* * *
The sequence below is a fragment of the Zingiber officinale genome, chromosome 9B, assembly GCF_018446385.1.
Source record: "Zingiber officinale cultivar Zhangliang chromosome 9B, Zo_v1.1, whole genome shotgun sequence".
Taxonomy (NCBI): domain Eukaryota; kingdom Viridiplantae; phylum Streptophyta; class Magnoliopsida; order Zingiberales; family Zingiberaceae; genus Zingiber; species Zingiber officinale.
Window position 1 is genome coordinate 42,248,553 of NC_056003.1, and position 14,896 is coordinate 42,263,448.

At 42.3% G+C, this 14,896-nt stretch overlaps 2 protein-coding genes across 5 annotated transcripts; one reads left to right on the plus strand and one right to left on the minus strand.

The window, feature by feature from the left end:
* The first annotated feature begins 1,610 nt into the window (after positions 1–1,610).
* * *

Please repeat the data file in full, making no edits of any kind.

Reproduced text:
The sequence below is a fragment of the Zingiber officinale genome, chromosome 9B, assembly GCF_018446385.1.
Source record: "Zingiber officinale cultivar Zhangliang chromosome 9B, Zo_v1.1, whole genome shotgun sequence".
Taxonomy (NCBI): domain Eukaryota; kingdom Viridiplantae; phylum Streptophyta; class Magnoliopsida; order Zingiberales; family Zingiberaceae; genus Zingiber; species Zingiber officinale.
Window position 1 is genome coordinate 42,248,553 of NC_056003.1, and position 14,896 is coordinate 42,263,448.

At 42.3% G+C, this 14,896-nt stretch overlaps 2 protein-coding genes across 5 annotated transcripts; one reads left to right on the plus strand and one right to left on the minus strand.

The window, feature by feature from the left end:
* The first annotated feature begins 1,610 nt into the window (after positions 1–1,610).